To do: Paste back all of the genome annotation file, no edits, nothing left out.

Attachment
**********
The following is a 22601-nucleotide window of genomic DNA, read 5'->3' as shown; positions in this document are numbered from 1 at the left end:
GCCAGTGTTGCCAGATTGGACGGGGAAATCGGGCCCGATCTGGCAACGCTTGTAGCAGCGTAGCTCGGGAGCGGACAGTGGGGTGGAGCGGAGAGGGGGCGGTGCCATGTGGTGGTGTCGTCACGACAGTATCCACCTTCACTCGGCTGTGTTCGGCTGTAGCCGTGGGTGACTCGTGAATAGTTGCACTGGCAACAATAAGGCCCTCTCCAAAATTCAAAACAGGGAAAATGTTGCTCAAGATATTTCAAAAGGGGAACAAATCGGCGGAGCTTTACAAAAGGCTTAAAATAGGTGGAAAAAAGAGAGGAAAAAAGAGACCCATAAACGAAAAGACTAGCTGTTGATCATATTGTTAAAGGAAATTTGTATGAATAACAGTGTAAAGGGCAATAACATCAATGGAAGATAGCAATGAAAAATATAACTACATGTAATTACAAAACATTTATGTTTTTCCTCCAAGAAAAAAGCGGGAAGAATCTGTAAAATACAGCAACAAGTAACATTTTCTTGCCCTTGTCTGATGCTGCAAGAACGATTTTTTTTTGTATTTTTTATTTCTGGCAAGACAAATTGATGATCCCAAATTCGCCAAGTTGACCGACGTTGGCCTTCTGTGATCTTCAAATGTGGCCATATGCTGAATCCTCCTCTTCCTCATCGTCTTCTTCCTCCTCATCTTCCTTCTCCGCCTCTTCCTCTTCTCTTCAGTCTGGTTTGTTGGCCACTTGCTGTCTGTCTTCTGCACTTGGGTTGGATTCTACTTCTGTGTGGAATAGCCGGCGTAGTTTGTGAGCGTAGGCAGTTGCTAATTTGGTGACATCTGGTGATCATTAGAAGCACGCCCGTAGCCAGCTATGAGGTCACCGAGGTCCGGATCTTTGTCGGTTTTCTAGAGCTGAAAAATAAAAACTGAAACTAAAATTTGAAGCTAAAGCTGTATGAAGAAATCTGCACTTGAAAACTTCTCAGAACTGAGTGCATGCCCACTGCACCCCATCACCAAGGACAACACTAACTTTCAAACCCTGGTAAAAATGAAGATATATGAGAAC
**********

The following is a 22601-nucleotide window of genomic DNA, read 5'->3' as shown; positions in this document are numbered from 1 at the left end:
GCCAGTGTTGCCAGATTGGACGGGGAAATCGGGCCCGATCTGGCAACGCTTGTAGCAGCGTAGCTCGGGAGCGGACAGTGGGGTGGAGCGGAGAGGGGGCGGTGCCATGTGGTGGTGTCGTCACGACAGTATCCACCTTCACTCGGCTGTGTTCGGCTGTAGCCGTGGGTGACTCGTGAATAGTTGCACTGGCAACAATAAGGCCCTCTCCAAAATTCAAAACAGGGAAAATGTTGCTCAAGATATTTCAAAAGGGGAACAAATCGGCGGAGCTTTACAAAAGGCTTAAAATAGGTGGAAAAAAGAGAGGAAAAAAGAGACCCATAAACGAAAAGACTAGCTGTTGATCATATTGTTAAAGGAAATTTGTATGAATAACAGTGTAAAGGGCAATAACATCAATGGAAGATAGCAATGAAAAATATAACTACATGTAATTACAAAACATTTATGTTTTTCCTCCAAGAAAAAAGCGGGAAGAATCTGTAAAATACAGCAACAAGTAACATTTTCTTGCCCTTGTCTGATGCTGCAAGAACGATTTTTTTTTGTATTTTTTATTTCTGGCAAGACAAATTGATGATCCCAAATTCGCCAAGTTGACCGACGTTGGCCTTCTGTGATCTTCAAATGTGGCCATATGCTGAATCCTCCTCTTCCTCATCGTCTTCTTCCTCCTCATCTTCCTTCTCCGCCTCTTCCTCTTCTCTTCAGTCTGGTTTGTTGGCCACTTGCTGTCTGTCTTCTGCACTTGGGTTGGATTCTACTTCTGTGTGGAATAGCCGGCGTAGTTTGTGAGCGTAGGCAGTTGCTAATTTGGTGACATCTGGTGATCATTAGAAGCACGCCCGTAGCCAGCTATGAGGTCACCGAGGTCCGGATCTTTGTCGGTTTTCTAGAGCTGAAAAATAAAAACTGAAACTAAAATTTGAAGCTAAAGCTGTATGAAGAAATCTGCACTTGAAAACTTCTCAGAACTGAGTGCATGCCCACTGCACCCCATCACCAAGGACAACACTAACTTTCAAACCCTGGTAAAAATGAAGATATATGAGAAC